Last Congress, the ASPCA, which supports this bill, says:
“When the ASPCA assists law enforcement during dogfighting raids, we often find dogs—even puppies—tethered to heavy chains, living without food, water or proper shelter, and horrifically wounded and scarred. After medical attention and rehabilitation, many dogs rescued from these cruel situations can go on to enjoy happy lives in loving homes. But sadly, in many instances animals can suffer in limbo while the abusers’ court cases progress through an often slow-moving legal system. The lengthy holding periods in federal animal fighting cases can result in debilitating stress and health problems for the animals involved, even when shelters provide high-quality care. Also, the astronomical cost of holding and caring for seized animals for long periods unnecessarily burdens animal protection groups and local shelters. These problems can discourage future animal fighting investigations, meaning fewer animals get saved. The HEART Act seeks to address these issues by requiring the owners of animals seized in federal animal fighting cases to be responsible for the cost of their care. The bill will also expedite the processes to get these animals rehabilitated and adopted into safe and loving homes faster.”
Richard Patch, vice president of federal affairs for ASPCA Government Relations, adds:
“Dogfighting is a brutal ‘blood-sport’ in which innocent animals are forced to train, fight and suffer for the entertainment and profit of spectators. These animals have suffered enough at the hands of their abusers, and the red tape of the federal forfeiture system should not be a barrier to their adoption. We are grateful to Senators Harris and Collins, and Representatives Chu and Katko, for championing the HEART Act to streamline the process to give these victims of cruelty the chance they deserve to find safe and loving homes.”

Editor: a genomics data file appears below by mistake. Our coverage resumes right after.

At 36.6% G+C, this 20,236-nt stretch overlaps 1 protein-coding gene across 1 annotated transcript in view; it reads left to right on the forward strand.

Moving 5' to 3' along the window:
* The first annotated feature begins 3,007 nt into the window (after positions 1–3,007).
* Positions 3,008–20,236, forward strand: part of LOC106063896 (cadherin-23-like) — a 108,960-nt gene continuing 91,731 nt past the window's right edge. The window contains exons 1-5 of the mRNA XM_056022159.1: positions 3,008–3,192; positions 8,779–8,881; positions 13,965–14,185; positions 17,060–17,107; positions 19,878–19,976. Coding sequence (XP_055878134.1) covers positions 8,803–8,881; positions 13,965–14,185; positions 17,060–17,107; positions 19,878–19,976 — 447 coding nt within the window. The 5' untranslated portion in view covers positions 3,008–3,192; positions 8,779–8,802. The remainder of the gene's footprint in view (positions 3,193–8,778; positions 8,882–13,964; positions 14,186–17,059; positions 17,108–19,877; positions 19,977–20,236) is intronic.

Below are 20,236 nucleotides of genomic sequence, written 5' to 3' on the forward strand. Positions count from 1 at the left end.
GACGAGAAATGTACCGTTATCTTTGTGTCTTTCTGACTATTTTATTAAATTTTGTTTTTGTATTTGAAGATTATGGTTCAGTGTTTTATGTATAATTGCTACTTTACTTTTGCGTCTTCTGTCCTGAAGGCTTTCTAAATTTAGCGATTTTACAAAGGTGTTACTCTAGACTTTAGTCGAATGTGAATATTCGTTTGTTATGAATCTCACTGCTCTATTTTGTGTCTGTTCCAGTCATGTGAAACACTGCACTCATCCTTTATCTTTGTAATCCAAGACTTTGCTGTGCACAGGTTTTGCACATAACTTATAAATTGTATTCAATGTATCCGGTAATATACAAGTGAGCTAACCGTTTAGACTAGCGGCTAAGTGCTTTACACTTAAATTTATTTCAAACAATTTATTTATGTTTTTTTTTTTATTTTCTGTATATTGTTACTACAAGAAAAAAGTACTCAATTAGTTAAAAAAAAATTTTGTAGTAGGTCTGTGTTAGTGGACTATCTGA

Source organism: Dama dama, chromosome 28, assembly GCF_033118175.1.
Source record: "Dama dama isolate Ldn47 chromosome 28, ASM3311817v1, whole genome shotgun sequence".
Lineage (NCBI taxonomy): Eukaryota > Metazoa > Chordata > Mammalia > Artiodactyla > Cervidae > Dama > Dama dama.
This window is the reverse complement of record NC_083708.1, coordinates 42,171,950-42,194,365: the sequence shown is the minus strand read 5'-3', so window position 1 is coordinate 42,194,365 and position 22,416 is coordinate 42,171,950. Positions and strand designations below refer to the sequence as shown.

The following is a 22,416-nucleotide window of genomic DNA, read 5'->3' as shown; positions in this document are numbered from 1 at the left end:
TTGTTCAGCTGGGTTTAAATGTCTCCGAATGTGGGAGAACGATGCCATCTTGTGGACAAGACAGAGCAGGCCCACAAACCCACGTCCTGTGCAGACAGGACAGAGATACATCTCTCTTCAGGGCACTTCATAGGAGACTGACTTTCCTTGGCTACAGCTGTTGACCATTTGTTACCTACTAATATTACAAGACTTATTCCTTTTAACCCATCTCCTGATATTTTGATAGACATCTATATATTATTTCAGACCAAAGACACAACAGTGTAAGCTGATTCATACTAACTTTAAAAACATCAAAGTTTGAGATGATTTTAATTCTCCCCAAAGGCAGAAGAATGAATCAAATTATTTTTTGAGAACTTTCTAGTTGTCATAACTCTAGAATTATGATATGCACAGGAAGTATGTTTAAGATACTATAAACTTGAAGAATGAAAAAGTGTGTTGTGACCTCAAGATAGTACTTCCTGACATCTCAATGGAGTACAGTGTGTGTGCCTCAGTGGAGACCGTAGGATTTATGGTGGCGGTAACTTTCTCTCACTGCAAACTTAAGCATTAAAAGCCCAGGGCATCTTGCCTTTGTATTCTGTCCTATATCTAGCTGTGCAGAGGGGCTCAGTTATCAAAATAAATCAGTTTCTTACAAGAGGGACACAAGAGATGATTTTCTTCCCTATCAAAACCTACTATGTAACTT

This bill has 4 bipartisan Senate cosponsors, including two each from the Democratic and Republican parties, in the 116th Congress. A House companion bill in the current Congress, sponsored by Rep. Judy Chu (D-CA), has 37 bipartisan cosponsors, including 23 Democrats and 14 Republicans.
Last Congress, there were 10 bipartisan Senate cosponsors of this bill, including one Republican and nine Democrats, and it didn't receive a committee vote. The House version of this bill, sponsored by Rep. John Katko (R-NY) with the support of 83 bipartisan cosponsors, including 48 Democrats and 35 Republicans, also didn't receive a committee vote.
The American Society for the Prevention of Cruelty to Animals (ASPCA), Humane Society, National Sheriffs’ Association, Association of Prosecuting Attorneys, and National Humane Education Society also supported this bill in the 115th Congress. In the current session of Congress, ASPCA Government Affairs and the Humane Society Legislative Fund have again expressed their support.